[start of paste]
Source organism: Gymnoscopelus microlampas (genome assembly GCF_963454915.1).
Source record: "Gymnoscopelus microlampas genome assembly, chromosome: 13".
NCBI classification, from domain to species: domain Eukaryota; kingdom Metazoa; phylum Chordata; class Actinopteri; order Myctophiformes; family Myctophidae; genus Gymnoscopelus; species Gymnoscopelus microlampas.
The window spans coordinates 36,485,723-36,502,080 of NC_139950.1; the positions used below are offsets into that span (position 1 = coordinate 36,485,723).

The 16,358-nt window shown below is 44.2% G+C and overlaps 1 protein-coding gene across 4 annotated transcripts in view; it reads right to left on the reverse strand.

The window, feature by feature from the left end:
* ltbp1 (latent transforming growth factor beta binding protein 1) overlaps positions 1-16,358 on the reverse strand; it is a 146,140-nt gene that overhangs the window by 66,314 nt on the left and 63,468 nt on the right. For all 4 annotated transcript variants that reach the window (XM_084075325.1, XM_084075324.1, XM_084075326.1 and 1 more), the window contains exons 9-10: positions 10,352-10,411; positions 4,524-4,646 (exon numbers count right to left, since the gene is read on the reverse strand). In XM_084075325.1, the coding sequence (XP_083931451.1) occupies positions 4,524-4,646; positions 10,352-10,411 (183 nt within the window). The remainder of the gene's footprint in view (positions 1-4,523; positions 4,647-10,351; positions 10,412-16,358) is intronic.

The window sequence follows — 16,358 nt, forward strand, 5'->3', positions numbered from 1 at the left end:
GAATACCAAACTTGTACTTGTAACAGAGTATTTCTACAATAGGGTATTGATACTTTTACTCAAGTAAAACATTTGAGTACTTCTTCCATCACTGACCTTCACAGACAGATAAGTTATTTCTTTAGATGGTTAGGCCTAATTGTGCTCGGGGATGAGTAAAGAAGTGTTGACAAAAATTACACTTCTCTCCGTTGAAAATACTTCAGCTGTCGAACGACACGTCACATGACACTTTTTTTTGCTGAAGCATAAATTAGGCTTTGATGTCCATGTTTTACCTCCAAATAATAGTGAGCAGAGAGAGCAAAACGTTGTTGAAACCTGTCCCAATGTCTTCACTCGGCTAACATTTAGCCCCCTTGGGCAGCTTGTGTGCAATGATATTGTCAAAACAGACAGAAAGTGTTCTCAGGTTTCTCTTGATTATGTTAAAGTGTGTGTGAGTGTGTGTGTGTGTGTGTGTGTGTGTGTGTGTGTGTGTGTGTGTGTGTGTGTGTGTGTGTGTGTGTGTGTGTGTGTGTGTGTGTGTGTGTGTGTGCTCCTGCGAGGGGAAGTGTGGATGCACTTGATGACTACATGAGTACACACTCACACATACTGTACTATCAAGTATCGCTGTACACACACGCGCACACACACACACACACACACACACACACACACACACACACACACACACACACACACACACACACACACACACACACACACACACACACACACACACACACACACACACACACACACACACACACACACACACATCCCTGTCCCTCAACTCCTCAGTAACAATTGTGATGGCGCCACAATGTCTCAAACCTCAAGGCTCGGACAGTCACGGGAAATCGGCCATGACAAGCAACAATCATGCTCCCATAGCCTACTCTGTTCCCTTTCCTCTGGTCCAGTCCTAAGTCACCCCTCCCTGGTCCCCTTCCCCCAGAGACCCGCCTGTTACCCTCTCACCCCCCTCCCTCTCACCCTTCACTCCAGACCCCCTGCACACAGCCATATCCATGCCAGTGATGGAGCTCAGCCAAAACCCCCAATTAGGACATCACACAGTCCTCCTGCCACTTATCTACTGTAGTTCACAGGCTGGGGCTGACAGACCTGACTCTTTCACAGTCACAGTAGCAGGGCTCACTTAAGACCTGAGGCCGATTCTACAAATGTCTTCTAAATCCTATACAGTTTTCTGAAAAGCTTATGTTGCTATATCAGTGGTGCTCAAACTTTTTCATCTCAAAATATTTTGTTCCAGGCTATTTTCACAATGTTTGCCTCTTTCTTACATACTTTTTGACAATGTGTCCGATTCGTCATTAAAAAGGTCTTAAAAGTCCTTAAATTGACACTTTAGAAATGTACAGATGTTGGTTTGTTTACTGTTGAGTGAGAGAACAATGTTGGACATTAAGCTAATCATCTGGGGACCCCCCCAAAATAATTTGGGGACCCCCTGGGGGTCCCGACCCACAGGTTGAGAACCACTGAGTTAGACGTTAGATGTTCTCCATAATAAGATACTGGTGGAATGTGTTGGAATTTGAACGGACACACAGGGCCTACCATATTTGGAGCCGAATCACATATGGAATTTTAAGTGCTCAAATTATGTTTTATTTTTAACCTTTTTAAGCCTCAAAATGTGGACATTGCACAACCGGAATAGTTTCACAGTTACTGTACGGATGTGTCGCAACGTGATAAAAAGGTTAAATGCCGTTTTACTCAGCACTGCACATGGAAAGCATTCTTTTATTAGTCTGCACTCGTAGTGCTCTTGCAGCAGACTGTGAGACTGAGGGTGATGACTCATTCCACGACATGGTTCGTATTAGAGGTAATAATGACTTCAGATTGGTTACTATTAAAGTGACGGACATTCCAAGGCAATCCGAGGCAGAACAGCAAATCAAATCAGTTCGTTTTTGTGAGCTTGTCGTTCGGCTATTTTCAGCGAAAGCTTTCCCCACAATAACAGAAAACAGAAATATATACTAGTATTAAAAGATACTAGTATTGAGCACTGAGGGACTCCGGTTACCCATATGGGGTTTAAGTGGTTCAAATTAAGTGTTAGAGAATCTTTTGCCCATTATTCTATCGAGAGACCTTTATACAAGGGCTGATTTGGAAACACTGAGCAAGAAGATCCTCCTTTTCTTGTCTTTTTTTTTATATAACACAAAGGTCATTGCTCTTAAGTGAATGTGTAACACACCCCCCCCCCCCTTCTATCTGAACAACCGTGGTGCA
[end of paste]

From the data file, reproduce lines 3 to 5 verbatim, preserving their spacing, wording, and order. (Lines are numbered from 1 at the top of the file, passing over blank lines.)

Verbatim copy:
NCBI classification, from domain to species: domain Eukaryota; kingdom Metazoa; phylum Chordata; class Actinopteri; order Myctophiformes; family Myctophidae; genus Gymnoscopelus; species Gymnoscopelus microlampas.
The window spans coordinates 36,485,723-36,502,080 of NC_139950.1; the positions used below are offsets into that span (position 1 = coordinate 36,485,723).

The 16,358-nt window shown below is 44.2% G+C and overlaps 1 protein-coding gene across 4 annotated transcripts in view; it reads right to left on the reverse strand.